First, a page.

Mind & Body

The Reminiscence Bump is Why You Pine for the Days of Your Youth

Would you rather hear these stories in less than 10 minutes? Listen to our brand new daily podcast here.

Quick, name three important milestones that happen in a person's life. Got your answers? We're no psychics, but we bet retirement and having grandkids weren't on your list. Most likely, the milestones you imagined happened in a person's teens and 20s. Why is it that we put so much stock in the things that happen in our youth? Scientists aren't sure, but they at least have a name for this phenomenon. It's called the reminiscence bump.

The Way We Were

In the 1970s, psychology researchers asked undergraduate students to do something a little strange: they presented the students with random words, one at a time, and asked them to record whatever memory occurred to them in relation to the word. Afterward, they came back to the list of memories they had collected and added details about when they occurred.

When the researchers charted this on a graph, they found that students recalled more memories of recent events than memories of events long past, forming a scatterplot starting very high at the beginning of the graph, marking the most recent events, and sloping down as time went on.

Scatterplot of how many memories undergraduates could recall by quantity of time passed. As the time since the event got longer, the volunteers were less likely to remember it.

That's predictable enough. But in the 80s, a graduate student named Scott Wetzler wondered if the same thing would happen with older adults. He collected data from other researchers who had done the same experiment with older people, then crunched the numbers.

The results were surprising: instead of a gradual decline in memories as the events got more distant, older adults showed a "bump" in the number of memories they recalled right around their 20s. Researchers repeated this experiment using different cue words and memories with different levels of emotion, and the results were the same. For some reason, everyone has more memories of early adulthood than of any other time in their lives.

The distribution of memories over the lifespan for older adults. There's a pronounced "bump" around the teens and 20s.

Since then, research into the reminiscence bump has discovered some fascinating things. A 1999 study found that people are more likely to remember important public events from their teens and 20s than from other decades. A 2007 study found that people asked to recall when they encountered their favorite books and movies disproportionately name years from early adulthood. And when researchers asked people in a 2014 study to think about when important world events might happen in a fictional person's life, they still selected more years in that person's youth. Weirder still, when grade-school children were asked to write their future life stories for a 2010 study, most of the events they pictured still happened around their 20s.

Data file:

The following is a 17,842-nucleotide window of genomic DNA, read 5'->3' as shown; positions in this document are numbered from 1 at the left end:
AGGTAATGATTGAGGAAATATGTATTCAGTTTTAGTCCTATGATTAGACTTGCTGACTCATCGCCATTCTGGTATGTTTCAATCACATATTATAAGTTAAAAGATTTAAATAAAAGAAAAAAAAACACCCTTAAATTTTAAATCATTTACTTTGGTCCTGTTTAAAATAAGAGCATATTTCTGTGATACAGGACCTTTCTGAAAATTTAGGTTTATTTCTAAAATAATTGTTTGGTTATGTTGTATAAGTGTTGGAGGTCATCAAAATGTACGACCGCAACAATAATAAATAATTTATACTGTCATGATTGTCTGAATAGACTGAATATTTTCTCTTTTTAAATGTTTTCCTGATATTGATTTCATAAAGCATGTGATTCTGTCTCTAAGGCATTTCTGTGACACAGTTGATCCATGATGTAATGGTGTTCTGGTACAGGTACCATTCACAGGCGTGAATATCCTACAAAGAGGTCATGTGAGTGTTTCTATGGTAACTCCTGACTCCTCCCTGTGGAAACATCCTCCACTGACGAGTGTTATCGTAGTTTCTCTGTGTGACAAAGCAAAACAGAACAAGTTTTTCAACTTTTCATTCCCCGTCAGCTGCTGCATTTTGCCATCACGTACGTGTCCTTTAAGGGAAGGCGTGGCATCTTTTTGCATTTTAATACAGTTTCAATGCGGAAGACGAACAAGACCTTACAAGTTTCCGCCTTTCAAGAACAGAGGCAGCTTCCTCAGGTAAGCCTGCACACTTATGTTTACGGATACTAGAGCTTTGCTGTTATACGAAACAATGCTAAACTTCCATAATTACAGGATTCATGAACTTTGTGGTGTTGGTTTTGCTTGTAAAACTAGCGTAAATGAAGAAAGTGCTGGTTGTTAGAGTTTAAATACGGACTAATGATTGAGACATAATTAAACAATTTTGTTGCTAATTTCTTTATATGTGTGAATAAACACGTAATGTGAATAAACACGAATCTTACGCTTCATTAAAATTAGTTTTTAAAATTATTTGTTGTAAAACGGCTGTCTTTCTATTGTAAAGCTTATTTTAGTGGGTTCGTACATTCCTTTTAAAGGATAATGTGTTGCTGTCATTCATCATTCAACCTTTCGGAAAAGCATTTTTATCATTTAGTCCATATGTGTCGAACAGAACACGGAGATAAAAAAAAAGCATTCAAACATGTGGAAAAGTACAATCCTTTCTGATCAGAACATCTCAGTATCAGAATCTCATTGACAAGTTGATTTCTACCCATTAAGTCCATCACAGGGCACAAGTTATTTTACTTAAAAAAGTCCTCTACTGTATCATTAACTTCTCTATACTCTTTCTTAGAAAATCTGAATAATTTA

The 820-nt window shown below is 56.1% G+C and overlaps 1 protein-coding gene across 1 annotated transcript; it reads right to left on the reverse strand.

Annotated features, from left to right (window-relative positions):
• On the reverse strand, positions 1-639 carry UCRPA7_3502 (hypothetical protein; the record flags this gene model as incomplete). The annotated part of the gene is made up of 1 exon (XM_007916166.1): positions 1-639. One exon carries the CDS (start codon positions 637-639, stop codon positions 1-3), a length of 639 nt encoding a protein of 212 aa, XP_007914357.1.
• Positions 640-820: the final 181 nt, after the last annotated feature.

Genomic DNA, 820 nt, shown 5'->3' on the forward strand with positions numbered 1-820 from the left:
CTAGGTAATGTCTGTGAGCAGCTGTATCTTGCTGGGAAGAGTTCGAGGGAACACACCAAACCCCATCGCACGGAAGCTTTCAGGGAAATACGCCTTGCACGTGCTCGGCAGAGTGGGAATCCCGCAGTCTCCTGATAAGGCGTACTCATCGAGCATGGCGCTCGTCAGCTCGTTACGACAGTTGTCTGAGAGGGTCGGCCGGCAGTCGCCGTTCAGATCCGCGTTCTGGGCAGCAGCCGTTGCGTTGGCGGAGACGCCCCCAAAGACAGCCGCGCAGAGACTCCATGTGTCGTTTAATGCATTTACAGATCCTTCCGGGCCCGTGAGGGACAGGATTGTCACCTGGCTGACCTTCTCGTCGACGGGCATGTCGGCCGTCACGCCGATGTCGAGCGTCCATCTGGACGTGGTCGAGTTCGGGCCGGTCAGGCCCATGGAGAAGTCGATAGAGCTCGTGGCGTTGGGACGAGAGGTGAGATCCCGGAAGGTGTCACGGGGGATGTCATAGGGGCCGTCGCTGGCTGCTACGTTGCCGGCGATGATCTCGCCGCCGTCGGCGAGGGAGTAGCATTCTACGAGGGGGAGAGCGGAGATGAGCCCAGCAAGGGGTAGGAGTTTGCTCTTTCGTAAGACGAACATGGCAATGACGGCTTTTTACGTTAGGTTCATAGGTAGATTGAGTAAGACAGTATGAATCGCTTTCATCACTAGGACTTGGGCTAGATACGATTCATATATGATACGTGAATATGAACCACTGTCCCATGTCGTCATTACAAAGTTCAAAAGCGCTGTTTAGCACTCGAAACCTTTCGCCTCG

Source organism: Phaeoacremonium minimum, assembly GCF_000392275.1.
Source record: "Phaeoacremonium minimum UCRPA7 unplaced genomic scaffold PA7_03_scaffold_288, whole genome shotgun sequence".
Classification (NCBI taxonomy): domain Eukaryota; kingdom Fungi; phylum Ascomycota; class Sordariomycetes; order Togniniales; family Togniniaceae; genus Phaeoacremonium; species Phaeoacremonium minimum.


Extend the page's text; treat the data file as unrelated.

Remember When?

Why might that happen? Scientists aren't quite sure. It could be that those decades are when you experience most of your firsts: first love, first job, first car, first heartbreak. Those memories are likely to stick out more in your mind than the second and third times they happen. It could also be the fact that your teens and 20s have the most diversity of experience. It's when most people move across the country to college, backpack across Europe, and otherwise sow their wild oats. In your 40s and 50s, you're more likely to have settled down with a house and a job.

What could be the most convincing theory, however, is that the era of the reminiscence bump is also the era that psychologists say is one of identity formation, when we figure out who we are. If something happened at the same time you were becoming, well, you, it's likely to have a pretty big influence on your memory. It could explain why that album that came out in 10th grade and the crush you always saw in the university cafeteria have such an important place in your mind.

There's nothing wrong with that, but at the same time, it's good to realize that those memories are subjective. The world probably wasn't the best it's ever been when you were in high school and college. You just remember it that way.

For a thorough debunking of 1950s nostalgia, check out The Way We Never Were: American Families and the Nostalgia Trap by Stephanie Coontz. We handpick reading recommendations we think you may like. If you choose to make a purchase through that link, Curiosity will get a share of the sale.

Why Do We Feel Nostalgia?

Share the knowledge!
Written by Ashley Hamer December 20, 2017